Pros and cons to amalgamation admits Walsh, while Ní Chonchúir fully behind it

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There have been growing calls for an amalgamation between the GAA, LGFA and the Camogie Association. The GPA has submitted a motion to be considered at the GAA Congress on Saturday.
Former Cork dual star Angela Walsh admitted that she needs to see terms before she can back the proposal. Speaking on this week’s edition of The Throw-In GAA podcast for the Irish Independent Walsh said: “It’s an interesting one, to be honest. There’s definitely pros and there’s cons to it. I suppose I would just like to see the fine print, I’d like to see the terms of it. I just feel the LGFA have made huge strides in the last couple of years.
“And, from their point of view, are they just going to hand it all over to the GAA? That’s what I want to know.
“Obviously, it’s all about what players want but that association, they have done so much work and they are really progressive.”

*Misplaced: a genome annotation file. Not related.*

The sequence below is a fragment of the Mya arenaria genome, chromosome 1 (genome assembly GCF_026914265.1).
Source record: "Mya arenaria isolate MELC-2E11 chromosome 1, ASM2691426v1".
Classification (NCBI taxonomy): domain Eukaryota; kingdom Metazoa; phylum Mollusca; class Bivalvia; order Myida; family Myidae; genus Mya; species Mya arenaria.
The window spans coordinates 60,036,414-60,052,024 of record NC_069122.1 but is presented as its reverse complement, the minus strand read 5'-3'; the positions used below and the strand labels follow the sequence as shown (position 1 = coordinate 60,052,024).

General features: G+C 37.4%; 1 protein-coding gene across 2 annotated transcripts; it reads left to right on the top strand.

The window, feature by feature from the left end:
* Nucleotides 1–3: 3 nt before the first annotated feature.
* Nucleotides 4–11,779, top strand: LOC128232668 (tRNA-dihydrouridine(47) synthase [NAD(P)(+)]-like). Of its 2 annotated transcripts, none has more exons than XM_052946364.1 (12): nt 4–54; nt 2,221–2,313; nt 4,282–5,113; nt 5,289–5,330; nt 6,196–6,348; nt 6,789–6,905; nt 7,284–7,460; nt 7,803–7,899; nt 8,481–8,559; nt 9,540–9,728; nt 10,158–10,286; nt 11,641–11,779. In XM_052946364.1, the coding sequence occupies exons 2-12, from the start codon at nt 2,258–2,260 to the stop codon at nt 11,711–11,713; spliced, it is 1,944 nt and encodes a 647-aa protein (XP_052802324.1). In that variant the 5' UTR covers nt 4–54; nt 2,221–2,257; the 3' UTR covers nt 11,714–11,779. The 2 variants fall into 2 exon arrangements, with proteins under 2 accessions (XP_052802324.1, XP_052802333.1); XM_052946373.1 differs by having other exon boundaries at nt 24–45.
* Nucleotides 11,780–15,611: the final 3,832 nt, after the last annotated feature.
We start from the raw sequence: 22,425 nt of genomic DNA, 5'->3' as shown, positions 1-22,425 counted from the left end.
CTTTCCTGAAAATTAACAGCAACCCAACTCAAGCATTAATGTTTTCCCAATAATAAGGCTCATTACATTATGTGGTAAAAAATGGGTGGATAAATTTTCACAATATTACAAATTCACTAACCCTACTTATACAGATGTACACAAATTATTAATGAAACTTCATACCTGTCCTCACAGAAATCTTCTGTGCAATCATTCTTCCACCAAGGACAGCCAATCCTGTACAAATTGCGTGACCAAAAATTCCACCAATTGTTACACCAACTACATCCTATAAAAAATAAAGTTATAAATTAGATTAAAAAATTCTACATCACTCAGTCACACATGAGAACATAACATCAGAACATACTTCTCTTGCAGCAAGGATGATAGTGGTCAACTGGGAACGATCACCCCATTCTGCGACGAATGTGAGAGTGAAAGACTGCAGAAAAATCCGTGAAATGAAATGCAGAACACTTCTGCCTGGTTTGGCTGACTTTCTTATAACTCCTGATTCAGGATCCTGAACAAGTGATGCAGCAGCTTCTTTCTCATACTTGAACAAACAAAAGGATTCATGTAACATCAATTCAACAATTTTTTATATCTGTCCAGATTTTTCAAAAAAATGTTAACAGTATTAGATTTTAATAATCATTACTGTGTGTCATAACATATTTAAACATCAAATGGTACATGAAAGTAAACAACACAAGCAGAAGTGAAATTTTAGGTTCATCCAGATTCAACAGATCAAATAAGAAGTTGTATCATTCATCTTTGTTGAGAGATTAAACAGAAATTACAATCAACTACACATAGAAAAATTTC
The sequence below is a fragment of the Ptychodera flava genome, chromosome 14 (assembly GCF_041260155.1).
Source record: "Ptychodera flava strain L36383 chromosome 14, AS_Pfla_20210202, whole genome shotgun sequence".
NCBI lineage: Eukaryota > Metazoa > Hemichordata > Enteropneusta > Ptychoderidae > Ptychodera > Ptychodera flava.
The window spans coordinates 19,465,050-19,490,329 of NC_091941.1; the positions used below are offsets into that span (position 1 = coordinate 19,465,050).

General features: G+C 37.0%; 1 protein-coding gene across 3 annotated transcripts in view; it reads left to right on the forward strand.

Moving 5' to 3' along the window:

Walsh believes that the LGFA have more to lose with the great strides they’ve made over the years. She said: “What I would definitely like is more integration but at the same time I think the ladies do need a level of autonomy themselves, to be able to make their own decisions. There’s definitely pros and cons but it’s made huge strides in terms of the last couple of years in terms of players, the coverage that they get all the things that go with it.
“I mean in my day, I only retired in 2014 and I didn’t even get as much as a pair of boots or a pair of gloves or anything like that so I just feel it has come such a long way. There is more to go like in terms of getting the equality but as I said I’d like to see the fine print and the overall plan before making my full decision on it.”
Meanwhile Kerry footballer Niamh Ní Chonchúir has backed the proposal for an amalgamation. Speaking at the launch of the Comórtas Peile Páidí Ó Sé Ní Chonchúir said: “I think it’d be a great thing if they all did join together. We’re struggling at the moment to find pitches to train on.
“This time of year, I suppose not a lot of clubs want to give their fields to us when they’re just going to get dug up and ruined for the club teams that are trying to train on them. We’ve had a few clubs that have been really good: Kerins O’Rahillys, Legion, Fossa – they’ve been really generous with their fields.”